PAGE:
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Right to Refuse Unsafe Work in the COVID-19 Pandemic


By McLennan Ross Labour & Employment Team

The Alberta Occupational Health and Safety Act (“OHS Act”) is intended to protect workers and non-workers from hazards at Alberta governed work sites. The OHS Act provides workers with   certain rights which include:

  • The right to be informed of the workplace hazards and how to eliminate or control them;
  • The right to meaningful participation and expression about health and safety concerns;
  • The right to refuse dangerous work; and
  • The right to work without being subject to discriminatory action for exercising rights under the OHS Act.

One issue that is certain to arise at Alberta work sites is when a worker refuses to work over concerns about the presence of Covid-19 at the work site. As mentioned, the OHS Act provides workers with the right to refuse dangerous work. However, this right is subject to specific employer and worker duties and procedural steps under the OHS Act, as outlined below.

This memo is meant to outline the employer’s health and safety duties and how these may apply to the right to refuse dangerous work in the current context of the COVID-19 outbreak.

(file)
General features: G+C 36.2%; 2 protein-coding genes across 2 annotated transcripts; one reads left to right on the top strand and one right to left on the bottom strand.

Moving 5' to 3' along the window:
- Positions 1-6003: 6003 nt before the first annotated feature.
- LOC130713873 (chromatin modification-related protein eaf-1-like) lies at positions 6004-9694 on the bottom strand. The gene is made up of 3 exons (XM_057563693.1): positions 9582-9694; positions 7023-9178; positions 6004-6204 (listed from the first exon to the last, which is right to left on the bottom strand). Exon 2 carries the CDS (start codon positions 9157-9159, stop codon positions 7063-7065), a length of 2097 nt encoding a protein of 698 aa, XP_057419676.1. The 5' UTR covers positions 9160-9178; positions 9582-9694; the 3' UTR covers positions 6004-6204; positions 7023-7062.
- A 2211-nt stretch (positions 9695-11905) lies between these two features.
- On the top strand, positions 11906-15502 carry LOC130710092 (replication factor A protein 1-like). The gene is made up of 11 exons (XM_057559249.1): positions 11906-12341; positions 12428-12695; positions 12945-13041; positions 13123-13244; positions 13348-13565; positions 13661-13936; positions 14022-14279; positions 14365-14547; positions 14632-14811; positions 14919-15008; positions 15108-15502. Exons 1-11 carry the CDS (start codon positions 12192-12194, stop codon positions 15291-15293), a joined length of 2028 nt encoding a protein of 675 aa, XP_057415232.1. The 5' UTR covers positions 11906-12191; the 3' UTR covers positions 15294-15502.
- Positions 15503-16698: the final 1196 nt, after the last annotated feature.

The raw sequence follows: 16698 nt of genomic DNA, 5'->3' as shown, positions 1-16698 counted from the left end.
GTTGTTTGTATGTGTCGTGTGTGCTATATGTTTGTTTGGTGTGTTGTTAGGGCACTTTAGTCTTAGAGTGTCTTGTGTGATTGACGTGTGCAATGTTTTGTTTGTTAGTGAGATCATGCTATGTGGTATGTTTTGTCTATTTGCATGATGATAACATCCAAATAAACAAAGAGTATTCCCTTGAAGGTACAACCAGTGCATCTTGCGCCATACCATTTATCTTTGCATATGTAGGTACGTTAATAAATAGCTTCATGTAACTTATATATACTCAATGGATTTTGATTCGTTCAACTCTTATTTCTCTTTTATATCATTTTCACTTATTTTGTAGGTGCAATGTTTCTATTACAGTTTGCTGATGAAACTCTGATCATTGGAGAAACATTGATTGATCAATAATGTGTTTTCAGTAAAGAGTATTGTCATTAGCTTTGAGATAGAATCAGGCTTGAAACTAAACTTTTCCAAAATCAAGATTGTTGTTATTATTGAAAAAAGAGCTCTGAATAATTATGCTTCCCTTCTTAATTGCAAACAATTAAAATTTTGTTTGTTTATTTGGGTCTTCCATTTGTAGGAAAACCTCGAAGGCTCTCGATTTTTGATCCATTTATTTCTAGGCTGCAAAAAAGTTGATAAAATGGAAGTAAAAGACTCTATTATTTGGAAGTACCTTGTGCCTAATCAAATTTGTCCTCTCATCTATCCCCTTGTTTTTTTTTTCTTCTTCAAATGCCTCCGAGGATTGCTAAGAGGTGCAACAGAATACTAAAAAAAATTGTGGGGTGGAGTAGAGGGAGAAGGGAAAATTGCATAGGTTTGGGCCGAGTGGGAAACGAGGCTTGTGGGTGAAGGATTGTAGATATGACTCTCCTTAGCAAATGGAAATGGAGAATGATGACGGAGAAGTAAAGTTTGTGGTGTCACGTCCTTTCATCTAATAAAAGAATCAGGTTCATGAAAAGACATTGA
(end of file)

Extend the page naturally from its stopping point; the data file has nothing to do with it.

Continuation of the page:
General Duties of Employers and Workers

The OHS Act sets out a number of general and specific duties for various parties functioning at work sites including employers, workers, owners, suppliers, contractors, etc.


Section 3 of the OHS Act imposes a general duty on employers to ensure the health and safety of workers as far as reasonably practicable. This general duty applies to anyone at the work site affected by the work of the employer whether they are engaged in the work of the employer or not. This general duty includes amongst other things:

  • Ensuring workers are aware of their rights and responsibilities under the OHS Act;
  • Establishing a joint work site health and safety committee (“JHSC”) or health and safety representative (“HSR”) as defined under Part 3 of the OHS Act;